NL West Dominates MLB Attendance as AL Central Lags

The American League and National League have evenly split the last 24 World Series, each winning 12. But, as Yahoo Sports’ Kendall Baker pointed out, the latter dominates the former in attendance.

As of May 30, seven of the top eight MLB teams in average home attendance play in the NL, and seven of the bottom nine play in the AL. In total, NL teams draw an average of 30,557 fans per game, while the AL clubs fill just 23,784 seats.

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That gap is nothing new—NL teams have averaged more fans in each of the past 20 seasons—but it is growing. The NL’s lead is larger than it’s been at any point during that time span.

A closer look at the data reveals just two divisions drive most of the disparity: the NL West and the AL Central.

The NL West has been the dominant division in attendance in every season since 2006. The Los Angeles Dodgers have drawn MLB’s largest crowds for more than a decade continuously as they have usurped the New York Yankees as baseball’s winningest regular-season team. Their offseason additions of pitchers Shohei Ohtani and Yoshinobu Yamamoto in free agency should help sustain their edge in the coming years.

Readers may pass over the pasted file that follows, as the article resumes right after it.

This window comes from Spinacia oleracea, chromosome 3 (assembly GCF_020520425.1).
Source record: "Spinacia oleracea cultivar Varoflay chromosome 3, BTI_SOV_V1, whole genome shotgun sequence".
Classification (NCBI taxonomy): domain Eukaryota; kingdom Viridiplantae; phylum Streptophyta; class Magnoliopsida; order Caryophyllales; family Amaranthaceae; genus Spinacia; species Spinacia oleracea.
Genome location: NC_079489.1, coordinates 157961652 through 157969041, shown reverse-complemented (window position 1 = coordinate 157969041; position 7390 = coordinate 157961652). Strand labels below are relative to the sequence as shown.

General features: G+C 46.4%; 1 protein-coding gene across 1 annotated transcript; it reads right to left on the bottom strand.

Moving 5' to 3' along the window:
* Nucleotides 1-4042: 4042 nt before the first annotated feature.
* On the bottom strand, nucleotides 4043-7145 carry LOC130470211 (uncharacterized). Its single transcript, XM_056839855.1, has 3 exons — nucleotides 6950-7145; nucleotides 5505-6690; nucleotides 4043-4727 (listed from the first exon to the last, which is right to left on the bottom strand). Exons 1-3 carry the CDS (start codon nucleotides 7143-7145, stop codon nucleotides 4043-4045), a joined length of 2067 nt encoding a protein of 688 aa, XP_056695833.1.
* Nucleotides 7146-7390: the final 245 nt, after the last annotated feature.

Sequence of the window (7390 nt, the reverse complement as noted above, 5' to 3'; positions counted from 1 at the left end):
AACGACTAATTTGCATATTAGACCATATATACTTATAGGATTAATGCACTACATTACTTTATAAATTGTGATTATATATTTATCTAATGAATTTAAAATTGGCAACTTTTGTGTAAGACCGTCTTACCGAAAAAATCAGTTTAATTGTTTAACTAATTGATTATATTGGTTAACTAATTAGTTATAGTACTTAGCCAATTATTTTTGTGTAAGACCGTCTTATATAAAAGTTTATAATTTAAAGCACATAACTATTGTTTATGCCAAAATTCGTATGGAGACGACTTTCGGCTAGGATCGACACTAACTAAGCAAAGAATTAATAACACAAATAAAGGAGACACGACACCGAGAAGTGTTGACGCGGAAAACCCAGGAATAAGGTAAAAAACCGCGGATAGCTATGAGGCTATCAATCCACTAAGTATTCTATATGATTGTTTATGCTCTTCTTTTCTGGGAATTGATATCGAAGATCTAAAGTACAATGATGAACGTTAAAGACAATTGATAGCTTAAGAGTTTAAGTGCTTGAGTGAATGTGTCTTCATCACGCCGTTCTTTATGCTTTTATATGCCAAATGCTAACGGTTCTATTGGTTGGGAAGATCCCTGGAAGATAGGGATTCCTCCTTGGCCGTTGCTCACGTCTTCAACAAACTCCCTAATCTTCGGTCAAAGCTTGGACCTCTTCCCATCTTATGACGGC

The San Diego Padres have made a climb to second in the big leagues in attendance after ranking in the bottom half of clubs as recently as 2018. Meanwhile, the Colorado Rockies’ faithful have consistently shown up to support their team in recent years despite their lack of on-field success.

One season after riding the moneyball comet that comes around every 10 years or so all the way to the World Series, the Arizona Diamondbacks have seen an uptick in their attendance in 2024. Although crowds across MLB overall are down 7% year-over-year, the Diamondbacks’ 29,936 fans per game reflects a 24% increase and ranks 13th.

At the other end of the spectrum is the AL Central. The Cleveland Guardians are the highest-ranked franchise in the division at 22nd in MLB, followed by the Minnesota Twins (23rd), Detroit Tigers (24th), Kansas City Royals (26th) and Chicago White Sox (27th).

The lesson learned from the dichotomy between these two divisions: If you build it, they will come.

The two largest offseason spending commitments in MLB history came from the Dodgers in 2024 and the Padres in 2023. Every single NL West team is among the top 16 total payrolls in MLB, according to Spotrac, with the Rockies’ $145.8 million bringing up the rear.

Compare that to the AL Central, in which the White Sox are the highest-spending team at $136.3 million and 18th in the majors.

Also true: If you don’t build it, they won’t come. Look no further than the Oakland Athletics, which have MLB’s stingiest payroll and are averaging fewer fans than minor league hockey and college wrestling teams.

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